I have a question how could a 65W power adapter power up a motherboard with CPU alone already 65W+?
65W is the TDP of the E7200 CPU -- but this does not mean every E7200 actually draws 65W when "100% loaded" on every program. TDP has always been something of an average power estimate that system integrators have used to design the CPU cooling systems around. In the days of the P4 and Prescott, Intel's TDP figures were usually lower than the actual maximum power its CPUs could draw, but with the Core2 architecture, we've never been able to get anywhere close to the TDP of any processors. This also holds true for AMD chips. Keep in mind that Prime95 and CPUBurn, the most power demanding of any CPU stress utilities we've found, draw more power continuously than any real application you're ever likely to use, too.
The Power Notes on p.7 of the article tells of real measurements on that system:
During thermal/load testing, the AC power consumption at full load started at 60W and increased slowly to a maximum of 66W. With the coolest configuration tested, the maximum power dropped slightly to 63W. This shows that the motherboard VRM and/or the DC/DC converter efficiency drops as they get hotter. It may also be the case that both were red-lined by the system's power demand when the system was not cooled adequately. The second fan caused no clearly measurable increase in power; the increase was probably within the margin of error of the power meter (under 1W).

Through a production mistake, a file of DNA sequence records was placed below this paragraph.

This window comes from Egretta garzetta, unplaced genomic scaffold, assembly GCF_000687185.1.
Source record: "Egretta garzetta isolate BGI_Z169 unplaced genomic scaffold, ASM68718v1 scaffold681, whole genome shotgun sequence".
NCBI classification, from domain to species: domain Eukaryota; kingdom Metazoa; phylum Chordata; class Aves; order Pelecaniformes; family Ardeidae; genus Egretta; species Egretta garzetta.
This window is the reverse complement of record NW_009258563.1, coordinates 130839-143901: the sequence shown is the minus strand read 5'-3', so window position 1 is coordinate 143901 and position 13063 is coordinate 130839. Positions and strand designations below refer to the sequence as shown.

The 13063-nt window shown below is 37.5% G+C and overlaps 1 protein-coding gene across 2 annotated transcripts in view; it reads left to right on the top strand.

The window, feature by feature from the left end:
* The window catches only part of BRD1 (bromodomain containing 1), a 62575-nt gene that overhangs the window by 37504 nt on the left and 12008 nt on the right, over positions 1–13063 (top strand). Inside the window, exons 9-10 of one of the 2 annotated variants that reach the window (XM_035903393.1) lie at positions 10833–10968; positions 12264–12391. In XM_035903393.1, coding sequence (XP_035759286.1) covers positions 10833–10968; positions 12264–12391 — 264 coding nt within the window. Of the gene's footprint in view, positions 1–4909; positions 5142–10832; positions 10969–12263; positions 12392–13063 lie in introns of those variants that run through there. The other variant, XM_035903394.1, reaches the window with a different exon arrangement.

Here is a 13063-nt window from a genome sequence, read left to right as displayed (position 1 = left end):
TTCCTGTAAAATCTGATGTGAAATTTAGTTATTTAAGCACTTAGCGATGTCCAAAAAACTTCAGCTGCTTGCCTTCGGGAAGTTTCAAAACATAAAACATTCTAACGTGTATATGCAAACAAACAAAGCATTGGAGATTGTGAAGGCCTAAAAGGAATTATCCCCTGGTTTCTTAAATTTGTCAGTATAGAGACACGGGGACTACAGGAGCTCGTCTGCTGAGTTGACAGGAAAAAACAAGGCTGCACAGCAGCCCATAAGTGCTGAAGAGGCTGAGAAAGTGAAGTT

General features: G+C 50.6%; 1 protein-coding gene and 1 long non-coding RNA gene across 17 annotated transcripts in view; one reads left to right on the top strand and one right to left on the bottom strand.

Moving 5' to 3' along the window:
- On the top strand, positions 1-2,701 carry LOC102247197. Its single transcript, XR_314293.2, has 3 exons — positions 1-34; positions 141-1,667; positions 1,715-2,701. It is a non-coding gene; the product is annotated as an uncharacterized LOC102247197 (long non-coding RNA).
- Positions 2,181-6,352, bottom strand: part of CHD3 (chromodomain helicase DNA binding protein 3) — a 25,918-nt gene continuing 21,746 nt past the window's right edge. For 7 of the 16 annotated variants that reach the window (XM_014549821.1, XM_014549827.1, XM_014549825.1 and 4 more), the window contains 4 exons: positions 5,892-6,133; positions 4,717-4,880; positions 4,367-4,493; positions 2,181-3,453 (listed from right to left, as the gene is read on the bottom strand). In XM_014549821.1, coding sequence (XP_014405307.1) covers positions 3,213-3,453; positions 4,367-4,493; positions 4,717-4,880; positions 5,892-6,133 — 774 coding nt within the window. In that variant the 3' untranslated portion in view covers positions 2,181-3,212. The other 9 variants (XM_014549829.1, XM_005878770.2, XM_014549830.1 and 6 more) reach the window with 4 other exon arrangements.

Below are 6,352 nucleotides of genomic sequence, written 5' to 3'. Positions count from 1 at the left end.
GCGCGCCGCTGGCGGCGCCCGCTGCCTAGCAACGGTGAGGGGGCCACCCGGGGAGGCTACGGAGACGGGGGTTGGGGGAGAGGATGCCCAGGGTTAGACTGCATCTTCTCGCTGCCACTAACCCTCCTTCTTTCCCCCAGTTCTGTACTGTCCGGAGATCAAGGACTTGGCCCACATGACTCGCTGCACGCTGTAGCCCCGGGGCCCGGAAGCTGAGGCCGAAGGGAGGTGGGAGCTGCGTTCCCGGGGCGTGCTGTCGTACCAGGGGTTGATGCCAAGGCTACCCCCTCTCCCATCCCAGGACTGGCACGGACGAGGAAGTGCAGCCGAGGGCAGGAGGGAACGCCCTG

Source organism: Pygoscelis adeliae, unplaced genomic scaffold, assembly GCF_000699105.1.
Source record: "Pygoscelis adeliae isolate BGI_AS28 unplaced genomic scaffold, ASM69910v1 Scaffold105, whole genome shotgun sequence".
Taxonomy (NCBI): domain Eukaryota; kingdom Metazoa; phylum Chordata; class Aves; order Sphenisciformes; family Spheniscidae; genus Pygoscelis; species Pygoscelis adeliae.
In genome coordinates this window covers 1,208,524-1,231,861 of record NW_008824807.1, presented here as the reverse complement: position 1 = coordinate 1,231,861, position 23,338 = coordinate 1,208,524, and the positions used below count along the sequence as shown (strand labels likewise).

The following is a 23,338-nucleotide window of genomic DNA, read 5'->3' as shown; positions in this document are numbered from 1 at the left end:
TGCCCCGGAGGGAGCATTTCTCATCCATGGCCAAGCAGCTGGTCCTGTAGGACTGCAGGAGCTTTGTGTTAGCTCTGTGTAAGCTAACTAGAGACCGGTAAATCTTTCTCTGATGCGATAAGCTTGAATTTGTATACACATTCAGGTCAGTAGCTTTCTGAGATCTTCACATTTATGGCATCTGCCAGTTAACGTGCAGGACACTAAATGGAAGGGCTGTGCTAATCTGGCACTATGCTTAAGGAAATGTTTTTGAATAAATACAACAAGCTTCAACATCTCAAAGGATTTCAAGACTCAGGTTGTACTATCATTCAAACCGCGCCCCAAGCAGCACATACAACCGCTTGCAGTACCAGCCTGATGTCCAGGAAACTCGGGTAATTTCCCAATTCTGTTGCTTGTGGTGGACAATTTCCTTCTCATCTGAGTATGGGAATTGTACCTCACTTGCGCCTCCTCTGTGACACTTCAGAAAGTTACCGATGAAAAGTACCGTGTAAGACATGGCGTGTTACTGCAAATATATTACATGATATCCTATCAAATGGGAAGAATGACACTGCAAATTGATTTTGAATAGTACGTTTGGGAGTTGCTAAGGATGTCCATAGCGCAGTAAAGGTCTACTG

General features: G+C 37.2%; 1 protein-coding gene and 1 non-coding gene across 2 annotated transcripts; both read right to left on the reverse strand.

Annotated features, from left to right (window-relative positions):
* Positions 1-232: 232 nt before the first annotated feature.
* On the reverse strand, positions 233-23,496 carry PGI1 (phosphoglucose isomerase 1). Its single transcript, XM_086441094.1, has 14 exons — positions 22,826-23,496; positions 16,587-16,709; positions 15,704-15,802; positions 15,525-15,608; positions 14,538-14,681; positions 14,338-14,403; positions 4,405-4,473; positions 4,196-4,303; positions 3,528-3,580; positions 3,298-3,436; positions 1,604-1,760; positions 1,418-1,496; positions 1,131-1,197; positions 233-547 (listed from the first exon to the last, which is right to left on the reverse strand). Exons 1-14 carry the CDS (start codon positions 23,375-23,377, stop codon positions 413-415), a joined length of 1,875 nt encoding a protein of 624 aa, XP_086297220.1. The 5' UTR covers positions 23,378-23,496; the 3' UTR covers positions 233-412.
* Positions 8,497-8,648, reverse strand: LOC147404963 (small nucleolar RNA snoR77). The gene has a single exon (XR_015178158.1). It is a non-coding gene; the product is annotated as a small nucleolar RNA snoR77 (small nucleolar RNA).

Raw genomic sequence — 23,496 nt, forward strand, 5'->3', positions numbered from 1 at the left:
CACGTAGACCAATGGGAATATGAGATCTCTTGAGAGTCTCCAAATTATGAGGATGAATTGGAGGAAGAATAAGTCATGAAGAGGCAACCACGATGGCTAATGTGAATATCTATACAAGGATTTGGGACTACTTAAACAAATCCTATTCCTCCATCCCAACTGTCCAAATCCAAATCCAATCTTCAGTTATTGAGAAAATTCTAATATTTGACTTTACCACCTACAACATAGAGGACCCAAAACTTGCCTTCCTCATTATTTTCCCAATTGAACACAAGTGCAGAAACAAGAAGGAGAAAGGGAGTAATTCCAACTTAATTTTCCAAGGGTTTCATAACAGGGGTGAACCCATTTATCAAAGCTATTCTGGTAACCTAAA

Because AC power demand was 66W, we can surmise that the DC power output of the adapter was around 56W -- Antec specifies 85% min efficiency for the adapter. That tells you the real power demand of the CPU was probably not higher than 45W.
I've been power testing a brand new AMD Phenom2 965 rated for 125W TDP recently. At stock settings, our sample pulls only 108W at the 2x12V Aux12V socket, which is where the motherboard gets all the power for the CPU. 108W isn't actually all going to the CPU -- the 12V feed goes to the VRMs (DC/DC converters) which downvolts it to 1.25V for the CPU. There are conversion losses, energy lost as heat, which is why VRMs get hot. The best efficiency we can assume for any motherboard is probably ~90%. More typically it is less than that -- depends on the board class; a server board usually has higher efficiency. Anyway, all this means that our 125W TDP CPU only pulls maybe 95W with the most stressful utility we can throw at it.